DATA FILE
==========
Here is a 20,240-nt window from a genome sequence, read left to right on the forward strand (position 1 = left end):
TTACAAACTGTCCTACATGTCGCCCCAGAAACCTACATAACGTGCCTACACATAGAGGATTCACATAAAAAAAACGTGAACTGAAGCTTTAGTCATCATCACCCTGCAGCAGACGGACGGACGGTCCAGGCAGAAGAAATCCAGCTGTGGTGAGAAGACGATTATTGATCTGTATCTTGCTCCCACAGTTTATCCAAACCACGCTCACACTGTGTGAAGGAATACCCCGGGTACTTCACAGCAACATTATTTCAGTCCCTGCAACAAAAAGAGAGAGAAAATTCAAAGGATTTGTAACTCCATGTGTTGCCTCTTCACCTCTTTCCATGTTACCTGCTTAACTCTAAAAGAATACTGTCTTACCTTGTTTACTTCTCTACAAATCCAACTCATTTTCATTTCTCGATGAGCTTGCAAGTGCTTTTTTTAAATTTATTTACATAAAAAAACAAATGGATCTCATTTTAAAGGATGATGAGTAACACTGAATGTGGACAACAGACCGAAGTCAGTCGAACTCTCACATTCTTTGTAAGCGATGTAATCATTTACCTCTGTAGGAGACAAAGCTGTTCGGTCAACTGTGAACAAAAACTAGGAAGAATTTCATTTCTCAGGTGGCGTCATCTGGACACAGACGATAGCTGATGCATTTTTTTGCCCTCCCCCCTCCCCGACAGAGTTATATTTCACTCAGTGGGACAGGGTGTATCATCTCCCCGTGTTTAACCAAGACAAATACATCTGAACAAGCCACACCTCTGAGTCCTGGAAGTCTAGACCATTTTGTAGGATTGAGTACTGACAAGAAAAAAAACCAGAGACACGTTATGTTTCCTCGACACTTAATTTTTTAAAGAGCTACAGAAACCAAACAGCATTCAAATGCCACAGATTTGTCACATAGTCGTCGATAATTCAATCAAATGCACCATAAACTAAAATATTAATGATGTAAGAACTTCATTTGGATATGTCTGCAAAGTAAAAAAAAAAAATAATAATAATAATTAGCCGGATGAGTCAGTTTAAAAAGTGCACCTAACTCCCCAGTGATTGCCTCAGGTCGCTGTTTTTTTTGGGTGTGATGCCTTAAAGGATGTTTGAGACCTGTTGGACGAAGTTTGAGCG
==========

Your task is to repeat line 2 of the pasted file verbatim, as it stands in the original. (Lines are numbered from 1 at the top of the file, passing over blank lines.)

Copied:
TTACAAACTGTCCTACATGTCGCCCCAGAAACCTACATAACGTGCCTACACATAGAGGATTCACATAAAAAAAACGTGAACTGAAGCTTTAGTCATCATCACCCTGCAGCAGACGGACGGACGGTCCAGGCAGAAGAAATCCAGCTGTGGTGAGAAGACGATTATTGATCTGTATCTTGCTCCCACAGTTTATCCAAACCACGCTCACACTGTGTGAAGGAATACCCCGGGTACTTCACAGCAACATTATTTCAGTCCCTGCAACAAAAAGAGAGAGAAAATTCAAAGGATTTGTAACTCCATGTGTTGCCTCTTCACCTCTTTCCATGTTACCTGCTTAACTCTAAAAGAATACTGTCTTACCTTGTTTACTTCTCTACAAATCCAACTCATTTTCATTTCTCGATGAGCTTGCAAGTGCTTTTTTTAAATTTATTTACATAAAAAAACAAATGGATCTCATTTTAAAGGATGATGAGTAACACTGAATGTGGACAACAGACCGAAGTCAGTCGAACTCTCACATTCTTTGTAAGCGATGTAATCATTTACCTCTGTAGGAGACAAAGCTGTTCGGTCAACTGTGAACAAAAACTAGGAAGAATTTCATTTCTCAGGTGGCGTCATCTGGACACAGACGATAGCTGATGCATTTTTTTGCCCTCCCCCCTCCCCGACAGAGTTATATTTCACTCAGTGGGACAGGGTGTATCATCTCCCCGTGTTTAACCAAGACAAATACATCTGAACAAGCCACACCTCTGAGTCCTGGAAGTCTAGACCATTTTGTAGGATTGAGTACTGACAAGAAAAAAAACCAGAGACACGTTATGTTTCCTCGACACTTAATTTTTTAAAGAGCTACAGAAACCAAACAGCATTCAAATGCCACAGATTTGTCACATAGTCGTCGATAATTCAATCAAATGCACCATAAACTAAAATATTAATGATGTAAGAACTTCATTTGGATATGTCTGCAAAGTAAAAAAAAAAAATAATAATAATAATTAGCCGGATGAGTCAGTTTAAAAAGTGCACCTAACTCCCCAGTGATTGCCTCAGGTCGCTGTTTTTTTTGGGTGTGATGCCTTAAAGGATGTTTGAGACCTGTTGGACGAAGTTTGAGCG